Of the roughly 6 million startups that form in the U.S. every year, only 8,076 of these are funded
through true venture capital. This means that the investment satisfies all the characteristics of true venture capital and that all the blocks have been ticked. Those who are going to invest millions of dollars into a new venture will want to see more than just the product proposals and past performance, they will want to see things that directly affect their pockets.
They want to see the stats and figures
Instead of boring investors with slideshows that depict irrelevant information and fluffy sugar coatings of products and services, invest some time into the core figures of the business. Venture capitalists want to know the details
such as revenues, cash flows, churn rates, and customer lifetime value. These are important numbers to have handy as it paints a picture for the investor in terms of the actual potential of the return and whether this would be magnified on a global scale.
Provide them with a potential partner
Apart from investing in the business, venture capitalists are also investing in their future partners and will want to see someone they can work with. This means swiping that credit card for a new suit
and possibly even going for a haircut or whatever it requires to match the needs of the business and those of the future investor. They need to know that their money is in reliable hands and that the business owner has the potential to take the venture to the next level. Venture capital is never used by small businesses to remain small, it’s usually used by startups who have gained massive traction within a short space of time and have the potential for massive expansion. The owner should reflect this potential to set the investors at ease.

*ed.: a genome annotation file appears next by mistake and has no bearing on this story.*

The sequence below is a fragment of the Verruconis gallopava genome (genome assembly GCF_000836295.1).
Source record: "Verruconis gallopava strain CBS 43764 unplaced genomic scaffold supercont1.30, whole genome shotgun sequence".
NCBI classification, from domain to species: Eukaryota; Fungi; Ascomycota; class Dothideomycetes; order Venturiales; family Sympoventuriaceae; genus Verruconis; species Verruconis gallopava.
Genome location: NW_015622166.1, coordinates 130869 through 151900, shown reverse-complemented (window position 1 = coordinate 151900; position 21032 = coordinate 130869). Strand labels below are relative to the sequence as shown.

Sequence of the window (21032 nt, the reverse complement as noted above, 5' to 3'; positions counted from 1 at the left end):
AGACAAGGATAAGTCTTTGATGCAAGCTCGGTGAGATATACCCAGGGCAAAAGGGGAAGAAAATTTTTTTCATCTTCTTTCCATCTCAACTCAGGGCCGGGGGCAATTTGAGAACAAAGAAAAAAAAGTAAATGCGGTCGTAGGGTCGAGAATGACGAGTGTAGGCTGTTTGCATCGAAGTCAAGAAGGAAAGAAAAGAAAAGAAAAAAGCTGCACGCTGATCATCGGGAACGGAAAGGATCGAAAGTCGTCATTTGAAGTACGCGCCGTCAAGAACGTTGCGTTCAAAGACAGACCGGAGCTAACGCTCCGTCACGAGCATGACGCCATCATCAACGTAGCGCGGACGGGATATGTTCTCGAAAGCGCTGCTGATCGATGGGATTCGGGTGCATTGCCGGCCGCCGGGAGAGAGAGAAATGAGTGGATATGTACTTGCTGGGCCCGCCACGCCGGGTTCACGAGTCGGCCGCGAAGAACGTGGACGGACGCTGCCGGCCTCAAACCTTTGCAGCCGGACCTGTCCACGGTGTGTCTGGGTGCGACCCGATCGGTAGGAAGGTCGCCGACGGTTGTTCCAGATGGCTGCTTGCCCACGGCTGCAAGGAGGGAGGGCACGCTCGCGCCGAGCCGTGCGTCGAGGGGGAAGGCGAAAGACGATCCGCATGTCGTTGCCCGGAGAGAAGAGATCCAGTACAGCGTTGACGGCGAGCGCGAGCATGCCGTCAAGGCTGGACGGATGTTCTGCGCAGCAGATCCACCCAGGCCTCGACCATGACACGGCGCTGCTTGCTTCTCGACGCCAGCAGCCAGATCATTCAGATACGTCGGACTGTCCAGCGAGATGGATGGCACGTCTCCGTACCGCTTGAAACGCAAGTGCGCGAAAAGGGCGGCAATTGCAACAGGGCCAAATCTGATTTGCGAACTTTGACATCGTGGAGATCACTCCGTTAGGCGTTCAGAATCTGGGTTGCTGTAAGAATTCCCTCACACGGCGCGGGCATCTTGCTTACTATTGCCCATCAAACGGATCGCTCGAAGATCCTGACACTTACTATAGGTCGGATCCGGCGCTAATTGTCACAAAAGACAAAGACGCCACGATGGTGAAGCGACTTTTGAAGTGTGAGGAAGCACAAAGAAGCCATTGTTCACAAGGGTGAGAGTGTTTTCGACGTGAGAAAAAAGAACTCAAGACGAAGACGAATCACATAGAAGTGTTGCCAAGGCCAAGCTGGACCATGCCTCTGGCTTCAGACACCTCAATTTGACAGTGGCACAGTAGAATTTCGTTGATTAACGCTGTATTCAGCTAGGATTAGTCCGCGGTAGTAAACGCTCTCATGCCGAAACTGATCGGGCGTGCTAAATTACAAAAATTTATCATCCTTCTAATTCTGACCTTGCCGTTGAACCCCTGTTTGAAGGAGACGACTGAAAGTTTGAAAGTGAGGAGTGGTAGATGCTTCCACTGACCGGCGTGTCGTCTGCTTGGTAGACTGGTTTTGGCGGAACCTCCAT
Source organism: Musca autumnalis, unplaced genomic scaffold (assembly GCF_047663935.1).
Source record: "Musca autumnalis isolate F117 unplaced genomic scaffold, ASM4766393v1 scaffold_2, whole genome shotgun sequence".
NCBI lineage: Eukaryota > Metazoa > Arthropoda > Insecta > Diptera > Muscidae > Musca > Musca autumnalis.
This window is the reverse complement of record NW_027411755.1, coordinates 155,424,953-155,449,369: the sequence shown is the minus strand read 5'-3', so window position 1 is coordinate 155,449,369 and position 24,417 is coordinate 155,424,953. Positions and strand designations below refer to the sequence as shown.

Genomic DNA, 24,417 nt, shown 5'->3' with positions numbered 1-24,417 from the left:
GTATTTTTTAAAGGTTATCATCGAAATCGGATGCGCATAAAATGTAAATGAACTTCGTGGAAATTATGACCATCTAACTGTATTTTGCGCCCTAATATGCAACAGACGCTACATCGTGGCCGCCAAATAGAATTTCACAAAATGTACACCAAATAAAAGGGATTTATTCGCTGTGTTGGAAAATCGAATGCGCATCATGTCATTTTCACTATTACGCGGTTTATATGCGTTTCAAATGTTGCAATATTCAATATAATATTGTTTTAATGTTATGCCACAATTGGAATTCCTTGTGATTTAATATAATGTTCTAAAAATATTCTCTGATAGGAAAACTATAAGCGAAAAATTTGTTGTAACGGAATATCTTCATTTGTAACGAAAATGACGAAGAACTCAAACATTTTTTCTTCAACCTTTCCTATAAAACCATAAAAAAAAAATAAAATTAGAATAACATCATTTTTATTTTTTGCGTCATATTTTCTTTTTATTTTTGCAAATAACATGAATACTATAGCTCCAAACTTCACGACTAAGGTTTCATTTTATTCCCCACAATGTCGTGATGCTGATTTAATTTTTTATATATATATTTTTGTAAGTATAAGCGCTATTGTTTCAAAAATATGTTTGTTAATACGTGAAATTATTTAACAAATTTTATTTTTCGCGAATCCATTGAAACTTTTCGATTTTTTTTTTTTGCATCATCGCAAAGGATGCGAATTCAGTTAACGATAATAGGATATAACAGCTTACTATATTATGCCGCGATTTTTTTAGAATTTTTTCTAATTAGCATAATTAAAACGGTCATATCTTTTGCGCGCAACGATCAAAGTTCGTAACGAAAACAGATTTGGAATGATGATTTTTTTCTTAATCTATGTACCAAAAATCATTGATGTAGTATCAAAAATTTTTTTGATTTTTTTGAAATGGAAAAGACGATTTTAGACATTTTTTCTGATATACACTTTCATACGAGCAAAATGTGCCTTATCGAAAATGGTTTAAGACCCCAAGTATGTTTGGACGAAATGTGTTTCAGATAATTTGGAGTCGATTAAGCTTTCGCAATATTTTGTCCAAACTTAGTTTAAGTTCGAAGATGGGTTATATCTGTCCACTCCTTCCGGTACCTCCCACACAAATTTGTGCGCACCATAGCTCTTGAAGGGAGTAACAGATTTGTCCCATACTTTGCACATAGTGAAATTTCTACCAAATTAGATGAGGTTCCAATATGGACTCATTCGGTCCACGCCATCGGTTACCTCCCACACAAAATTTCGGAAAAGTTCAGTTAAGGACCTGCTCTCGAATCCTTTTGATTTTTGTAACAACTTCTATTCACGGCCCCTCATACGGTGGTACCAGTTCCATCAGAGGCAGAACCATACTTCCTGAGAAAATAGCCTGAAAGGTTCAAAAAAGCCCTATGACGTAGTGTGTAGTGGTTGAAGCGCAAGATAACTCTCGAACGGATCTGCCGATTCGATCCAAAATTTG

Invest in top talent
The last thing any venture capitalist wants to see
is that a potential business investment makes use of employees that require constant supervision and lack the necessary skills to complete the task effectively. Expansion requires the owner to be hands-on in the running of the business which requires staff members to be able to perform their jobs without the owner having to step in all the time. Investing in the right staff has a direct impact on the bottom line of the business.
It takes more than just a product that sells well to meet the requirements of a venture capitalist. The business, its owners, and the staff should be able to handle massive growth with minimum effort in order to be attractive to future investors.